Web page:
Arguments against Surrogacy

Argumentsagainst Surrogacy

Argumentsagainst Surrogacy

Marriedcouples consider children an important part of their lives, whichalso marks a transition to another part of life. However, ten tofifteen percent of married couples are incapable of having childrendue to infertility or other medical issues. As such, some couplesseek surrogacy as a viable option to have children. It entailsgetting a fertile, healthy woman to carry a baby to term for a coupleintending to be parents (Ciccarelli &amp Beckman, 2005). The mostcommon types of surrogacy are gestational or traditional. Ingestational surrogacy, the intended parent or a donor provides theegg and sperms, which are implanted using the Vitro Fertilizationtechniques into the surrogate mother. Alternatively, a couple can optfor traditional surrogacy that entails artificially inseminating thesperms of the intended father into the surrogate mother (Ciccarelli &ampBeckman, 2005). While surrogacy is not a new solution tochildlessness, it has always been surrounded by controversy whereemotional, ethical, and legal arguments are brought up to discouragecouples from using it.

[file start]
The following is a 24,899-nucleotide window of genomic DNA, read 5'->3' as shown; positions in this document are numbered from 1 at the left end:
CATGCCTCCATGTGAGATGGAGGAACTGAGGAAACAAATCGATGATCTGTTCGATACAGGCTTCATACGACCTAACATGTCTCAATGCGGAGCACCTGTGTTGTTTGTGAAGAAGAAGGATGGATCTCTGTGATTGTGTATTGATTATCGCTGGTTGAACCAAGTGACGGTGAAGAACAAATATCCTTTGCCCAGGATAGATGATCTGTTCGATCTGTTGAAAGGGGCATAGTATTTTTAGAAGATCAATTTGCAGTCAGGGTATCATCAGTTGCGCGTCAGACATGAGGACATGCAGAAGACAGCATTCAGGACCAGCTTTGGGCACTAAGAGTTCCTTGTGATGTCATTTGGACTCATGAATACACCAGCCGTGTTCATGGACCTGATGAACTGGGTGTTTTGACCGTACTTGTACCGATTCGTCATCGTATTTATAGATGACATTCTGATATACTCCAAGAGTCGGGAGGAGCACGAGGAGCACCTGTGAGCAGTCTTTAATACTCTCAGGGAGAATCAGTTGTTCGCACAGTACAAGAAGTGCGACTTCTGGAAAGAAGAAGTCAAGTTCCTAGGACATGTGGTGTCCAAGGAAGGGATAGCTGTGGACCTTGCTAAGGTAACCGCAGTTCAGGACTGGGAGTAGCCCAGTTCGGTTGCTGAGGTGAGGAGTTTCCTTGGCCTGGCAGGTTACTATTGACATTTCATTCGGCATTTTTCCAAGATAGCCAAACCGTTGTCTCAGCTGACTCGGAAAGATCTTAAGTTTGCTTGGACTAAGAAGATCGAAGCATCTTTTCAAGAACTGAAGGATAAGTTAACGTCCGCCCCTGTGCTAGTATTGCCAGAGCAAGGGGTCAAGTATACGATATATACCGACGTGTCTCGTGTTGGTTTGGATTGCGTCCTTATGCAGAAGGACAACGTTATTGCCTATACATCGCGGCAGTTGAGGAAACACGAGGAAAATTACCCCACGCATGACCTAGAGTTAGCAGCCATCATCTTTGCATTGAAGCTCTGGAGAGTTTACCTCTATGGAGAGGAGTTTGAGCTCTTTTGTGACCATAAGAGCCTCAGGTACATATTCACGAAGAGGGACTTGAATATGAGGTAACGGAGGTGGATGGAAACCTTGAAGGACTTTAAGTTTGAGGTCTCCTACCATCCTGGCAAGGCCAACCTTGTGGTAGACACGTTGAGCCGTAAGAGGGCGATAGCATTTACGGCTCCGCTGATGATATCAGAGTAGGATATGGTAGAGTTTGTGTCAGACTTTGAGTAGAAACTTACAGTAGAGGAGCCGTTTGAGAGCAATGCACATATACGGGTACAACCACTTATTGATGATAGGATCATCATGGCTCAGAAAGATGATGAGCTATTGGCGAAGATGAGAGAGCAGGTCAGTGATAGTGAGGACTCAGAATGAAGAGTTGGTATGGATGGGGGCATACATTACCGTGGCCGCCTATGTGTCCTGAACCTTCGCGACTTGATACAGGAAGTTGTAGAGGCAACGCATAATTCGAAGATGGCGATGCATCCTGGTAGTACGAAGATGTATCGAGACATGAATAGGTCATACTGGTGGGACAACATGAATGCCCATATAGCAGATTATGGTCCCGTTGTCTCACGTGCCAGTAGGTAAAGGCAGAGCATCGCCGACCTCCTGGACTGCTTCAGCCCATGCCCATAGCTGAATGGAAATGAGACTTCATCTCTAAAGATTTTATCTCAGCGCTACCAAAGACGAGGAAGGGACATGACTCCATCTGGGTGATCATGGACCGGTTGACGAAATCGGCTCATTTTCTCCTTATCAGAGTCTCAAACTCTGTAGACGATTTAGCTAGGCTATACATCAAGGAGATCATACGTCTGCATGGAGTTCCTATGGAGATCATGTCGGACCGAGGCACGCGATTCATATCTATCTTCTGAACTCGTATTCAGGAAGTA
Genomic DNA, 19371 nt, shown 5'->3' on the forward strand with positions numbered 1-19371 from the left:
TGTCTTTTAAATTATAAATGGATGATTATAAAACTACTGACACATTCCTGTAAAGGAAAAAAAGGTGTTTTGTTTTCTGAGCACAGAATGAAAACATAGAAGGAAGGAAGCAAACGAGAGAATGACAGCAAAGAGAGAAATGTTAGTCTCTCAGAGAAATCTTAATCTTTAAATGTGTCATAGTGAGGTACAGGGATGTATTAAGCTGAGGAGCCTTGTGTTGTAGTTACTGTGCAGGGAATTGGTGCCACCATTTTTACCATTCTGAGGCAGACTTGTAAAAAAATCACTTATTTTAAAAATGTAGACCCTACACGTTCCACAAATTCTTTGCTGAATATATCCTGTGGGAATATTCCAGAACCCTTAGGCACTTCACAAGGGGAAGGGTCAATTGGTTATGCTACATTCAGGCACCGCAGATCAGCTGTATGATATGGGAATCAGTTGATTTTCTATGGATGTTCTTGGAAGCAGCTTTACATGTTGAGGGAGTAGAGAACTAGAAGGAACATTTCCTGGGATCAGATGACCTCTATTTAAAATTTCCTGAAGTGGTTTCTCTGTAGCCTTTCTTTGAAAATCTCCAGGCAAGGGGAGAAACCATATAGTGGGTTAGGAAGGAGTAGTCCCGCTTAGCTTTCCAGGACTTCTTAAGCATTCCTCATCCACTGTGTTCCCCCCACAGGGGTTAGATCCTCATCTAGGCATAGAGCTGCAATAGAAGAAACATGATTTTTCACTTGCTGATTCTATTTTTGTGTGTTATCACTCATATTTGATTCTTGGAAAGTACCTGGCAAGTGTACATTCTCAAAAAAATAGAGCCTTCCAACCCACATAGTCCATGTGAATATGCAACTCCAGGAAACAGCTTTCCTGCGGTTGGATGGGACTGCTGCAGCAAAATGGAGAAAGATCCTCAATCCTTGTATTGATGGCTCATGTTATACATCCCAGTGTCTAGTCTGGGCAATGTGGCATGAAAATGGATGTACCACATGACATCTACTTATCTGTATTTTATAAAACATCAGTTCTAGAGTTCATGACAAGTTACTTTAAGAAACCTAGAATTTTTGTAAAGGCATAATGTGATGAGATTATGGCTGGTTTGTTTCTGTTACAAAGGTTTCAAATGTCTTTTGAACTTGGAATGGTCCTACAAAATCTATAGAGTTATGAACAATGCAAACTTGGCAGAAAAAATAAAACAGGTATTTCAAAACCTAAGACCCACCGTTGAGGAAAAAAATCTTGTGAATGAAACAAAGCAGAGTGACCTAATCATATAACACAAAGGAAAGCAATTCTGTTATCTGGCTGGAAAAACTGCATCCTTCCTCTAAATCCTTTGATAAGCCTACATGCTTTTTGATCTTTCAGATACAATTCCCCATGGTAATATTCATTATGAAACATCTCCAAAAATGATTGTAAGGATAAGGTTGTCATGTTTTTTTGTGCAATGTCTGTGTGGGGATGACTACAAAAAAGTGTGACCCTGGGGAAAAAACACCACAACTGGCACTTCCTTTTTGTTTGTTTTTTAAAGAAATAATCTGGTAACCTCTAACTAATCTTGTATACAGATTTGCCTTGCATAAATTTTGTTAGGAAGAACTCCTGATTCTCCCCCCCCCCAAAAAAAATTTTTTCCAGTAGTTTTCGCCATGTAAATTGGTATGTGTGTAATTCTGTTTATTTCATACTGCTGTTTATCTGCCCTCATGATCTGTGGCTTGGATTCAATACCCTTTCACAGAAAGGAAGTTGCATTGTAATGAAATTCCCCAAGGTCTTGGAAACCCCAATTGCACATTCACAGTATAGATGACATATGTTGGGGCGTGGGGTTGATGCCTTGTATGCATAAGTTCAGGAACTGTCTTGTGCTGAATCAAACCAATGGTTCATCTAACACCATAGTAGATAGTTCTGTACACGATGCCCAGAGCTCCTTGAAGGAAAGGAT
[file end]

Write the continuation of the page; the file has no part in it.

Statisticsshows that surrogacy is becoming more prevalent in the society asmany couples are opting to have children whom they are geneticallyrelated as opposed to adopting.

Between2004 and 2008, approximately 5000 children were born throughsurrogacy (Ciccarelli &amp Beckman, 2005). In some countries likeAustralia, the legal system does not allow for commercial surrogacy.Then again, the surrogacy laws in Australia are complicated, and theyvary between states. Ultimately, securing altruistic surrogacy isexpensive and a complicated process. As such, couples opt tooutsource mainly through agencies in Thailand, India, and Canada. The2012 Statistics shows that approximately 400 Australian children wereborn through surrogacy arrangement with mothers in Thailand(Ciccarelli &amp Beckman, 2005).

Nonetheless,surrogacy can cause emotional issues for both the child and thesurrogate. According to the biological evidence, the gestationalmother and child have a prenatal connection (Ciccarelli &ampBeckman, 2005). On the other hand, the process of surrogacy requiresthat the surrogate give the child to the biological parents afterbirth. Thus, the gestational mother has to detach herself bothemotionally and physically from the child once it is born. It breaksthe bond between the mother and child, which can harm the childemotionally. Besides, surrogacy is an extremely complex arrangement.The relationships can be intense, stressful, and overwhelming to thesurrogate mother (Ciccarelli &amp Beckman, 2005). Even in asituation where a surrogate mother has professional views regardingthe arrangement, the emotional attachments to the child are always atrisk. For example, the 1985 case of baby M resulted in a legaldispute when the surrogate decided to keep the child. It shows that abond is formed with the child and breaking it entails causing themother emotional harm.